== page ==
It’s Memphis week. And with that so much history has to be shared. I could put together a montage of photos, videos, and newspaper clippings and still that wouldn’t do this rivalry justice. I’m 30 years old, and there is so much more to this rivalry than I can personally recount. What a lot of Kentucky fans don’t realize is that we don’t dislike John Calipari because he is the Head Coach of the University of Kentucky. Louisville fans already disliked John Calipari because he used to be the Head Coach at Memphis.
Memphis and Louisville have played each other on the hardwood 85 times since 1949. Louisville leads the series 51-34, but the two schools haven’t met since the 2005 Conference USA Championship. It would be the Cardinals last game in C-USA, and it was an epic battle where the Cards would win a 1-point thriller. A little back story:
The John Calipari coached squad was led by a dynamic point guard, and early chest bumper, Darius Washington. Washington, currently playing in Turkey for Türk Telekom, has bounced around Europe, after playing in the D-League for awhile, and also spent some time with the Spurs after not being drafted in the ’06 Draft. Washington of Winter Park, Florida also was granted citizenship in Macedonia, and joined the Macedonian National Team. Darius Washington was fouled with no time on the clock on a 3-pointer by Francisco Garcia, with the Cards up by two. Here is what happened:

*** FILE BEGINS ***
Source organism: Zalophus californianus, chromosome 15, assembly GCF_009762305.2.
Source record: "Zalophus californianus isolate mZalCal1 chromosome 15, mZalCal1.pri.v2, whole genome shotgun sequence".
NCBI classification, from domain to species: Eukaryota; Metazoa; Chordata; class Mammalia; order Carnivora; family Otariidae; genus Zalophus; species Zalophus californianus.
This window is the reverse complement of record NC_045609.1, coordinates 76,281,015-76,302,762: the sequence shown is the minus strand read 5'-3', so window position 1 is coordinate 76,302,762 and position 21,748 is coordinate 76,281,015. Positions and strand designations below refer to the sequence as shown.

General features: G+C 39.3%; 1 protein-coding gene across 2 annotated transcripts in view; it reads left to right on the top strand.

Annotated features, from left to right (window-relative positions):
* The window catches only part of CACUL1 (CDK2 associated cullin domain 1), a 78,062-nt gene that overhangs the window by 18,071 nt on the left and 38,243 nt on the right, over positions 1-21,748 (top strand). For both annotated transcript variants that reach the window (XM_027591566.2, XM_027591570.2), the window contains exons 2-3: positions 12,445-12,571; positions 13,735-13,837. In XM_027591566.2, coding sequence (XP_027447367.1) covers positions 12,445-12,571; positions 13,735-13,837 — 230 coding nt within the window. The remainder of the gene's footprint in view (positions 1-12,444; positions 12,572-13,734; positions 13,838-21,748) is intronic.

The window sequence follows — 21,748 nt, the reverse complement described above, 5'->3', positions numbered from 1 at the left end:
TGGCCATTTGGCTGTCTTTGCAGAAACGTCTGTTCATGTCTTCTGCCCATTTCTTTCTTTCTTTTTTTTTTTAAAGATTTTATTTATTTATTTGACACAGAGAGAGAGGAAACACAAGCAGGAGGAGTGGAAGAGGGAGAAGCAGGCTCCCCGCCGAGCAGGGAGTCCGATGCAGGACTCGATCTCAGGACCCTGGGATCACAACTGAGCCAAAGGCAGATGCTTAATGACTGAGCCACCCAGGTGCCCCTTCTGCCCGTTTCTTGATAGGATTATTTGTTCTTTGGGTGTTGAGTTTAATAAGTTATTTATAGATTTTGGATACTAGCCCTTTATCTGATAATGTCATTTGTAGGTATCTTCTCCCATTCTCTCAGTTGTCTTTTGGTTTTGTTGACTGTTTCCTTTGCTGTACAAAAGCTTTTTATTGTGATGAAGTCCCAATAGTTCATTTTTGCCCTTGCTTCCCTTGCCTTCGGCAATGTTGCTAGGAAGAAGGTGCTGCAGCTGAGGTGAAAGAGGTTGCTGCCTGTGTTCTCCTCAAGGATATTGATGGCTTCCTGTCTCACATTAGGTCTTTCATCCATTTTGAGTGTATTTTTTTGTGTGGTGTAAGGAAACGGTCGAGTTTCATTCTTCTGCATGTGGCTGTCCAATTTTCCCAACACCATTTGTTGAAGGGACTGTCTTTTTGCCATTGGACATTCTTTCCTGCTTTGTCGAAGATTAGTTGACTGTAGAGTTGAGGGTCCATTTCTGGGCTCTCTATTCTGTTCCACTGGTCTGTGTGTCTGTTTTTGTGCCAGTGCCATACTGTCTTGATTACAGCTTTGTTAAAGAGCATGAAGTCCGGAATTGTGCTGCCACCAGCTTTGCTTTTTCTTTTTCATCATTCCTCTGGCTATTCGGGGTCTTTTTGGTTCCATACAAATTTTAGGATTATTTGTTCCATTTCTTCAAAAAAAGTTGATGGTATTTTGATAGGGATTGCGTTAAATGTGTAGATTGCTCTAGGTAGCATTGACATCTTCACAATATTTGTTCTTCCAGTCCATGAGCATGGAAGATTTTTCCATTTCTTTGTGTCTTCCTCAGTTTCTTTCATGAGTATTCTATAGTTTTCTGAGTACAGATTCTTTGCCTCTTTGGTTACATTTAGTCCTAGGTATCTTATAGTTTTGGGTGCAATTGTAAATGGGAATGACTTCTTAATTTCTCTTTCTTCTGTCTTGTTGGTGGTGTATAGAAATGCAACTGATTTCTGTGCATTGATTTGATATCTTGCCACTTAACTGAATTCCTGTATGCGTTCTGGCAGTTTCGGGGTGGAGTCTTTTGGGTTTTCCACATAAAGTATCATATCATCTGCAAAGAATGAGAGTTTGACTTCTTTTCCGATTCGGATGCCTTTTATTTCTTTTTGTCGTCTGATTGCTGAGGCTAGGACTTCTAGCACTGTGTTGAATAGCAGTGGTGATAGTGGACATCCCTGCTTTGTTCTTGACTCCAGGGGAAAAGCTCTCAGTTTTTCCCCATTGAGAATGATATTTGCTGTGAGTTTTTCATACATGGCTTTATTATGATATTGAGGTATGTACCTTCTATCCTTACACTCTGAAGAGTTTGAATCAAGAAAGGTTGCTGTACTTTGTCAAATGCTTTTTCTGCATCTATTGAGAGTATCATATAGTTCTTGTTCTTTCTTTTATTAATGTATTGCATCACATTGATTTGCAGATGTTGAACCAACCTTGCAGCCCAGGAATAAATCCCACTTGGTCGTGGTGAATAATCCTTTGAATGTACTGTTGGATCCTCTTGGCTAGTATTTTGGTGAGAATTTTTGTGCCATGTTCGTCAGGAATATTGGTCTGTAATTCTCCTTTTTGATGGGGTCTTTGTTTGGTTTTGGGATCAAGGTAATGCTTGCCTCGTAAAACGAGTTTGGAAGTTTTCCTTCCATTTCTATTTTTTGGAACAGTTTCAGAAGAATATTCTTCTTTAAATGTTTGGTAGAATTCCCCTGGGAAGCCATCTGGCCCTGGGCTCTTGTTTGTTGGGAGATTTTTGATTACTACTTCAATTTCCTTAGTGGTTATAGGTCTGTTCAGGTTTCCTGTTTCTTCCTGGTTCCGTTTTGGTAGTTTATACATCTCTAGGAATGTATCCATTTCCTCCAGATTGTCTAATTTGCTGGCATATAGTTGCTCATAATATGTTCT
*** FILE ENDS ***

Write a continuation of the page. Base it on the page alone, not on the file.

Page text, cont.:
Generally speaking, I would really feel bad for a freshman being at the line with no time on the clock, and missing 2 out of 3 and causing his team to miss the NCAA Tournament. But this was Memphis, and Washington pumped his chest about a million times seemingly after every successful dribble. Also, John Calipari did just about everything possible to re-energize a rivalry that was for all intents and purposes a rivalry that was mostly remembered in black and white stock photographs.
John Calipari arrived at Memphis for the 2000-01 season, and in his second season Calipari, Milt Wagner, Worldwide Wes converged for the first recruiting splash that would rock the Cardinal fanbase. When Dajuan Wagner was in the 8th grade he had Louisville fans salivating over the potential to have Cardinal Favorite Milt Wagner’s son relive the magic and re-open the ‘Camden Connection’ to Louisville. Instead, Milt Wagner was hired as an assistant to Calipari’s Memphis staff and Dajuan’s high school teammate Arthur Barclay was signed a a scholarship, and the following year Dajuan Wagner was a Memphis Tiger. It was here that Calipari and the Worldwide Wes connection was made.
The Photo Here is of Milt Wagner hitting game winning free throws in Freedom Hall in 1986 over Memphis. There was no 3-point shot in ’86, but the situation was almost exactly the same as Darius Washington would face nearly 19 years later. Wagner was fouled with almost no time left on the clock, Wagner walked around the floor prior to his Free Throw attempts flashing the ‘V’ for Victory sign to the crowd. Milt would hit both free throws and Memphis would miss a last second heave and Wagner would go on to become a fan favorite, and earned his nickname, “Ice Man”. That end of season crowd in Freedom Hall was so electric a man actually had a heart attack in the stands. Earlier in 1983, Wagner would hit a 16-footer in the final second that would seal the game at 64-62 in overtime over the #17 Memphis State Tigers in Freedom Hall.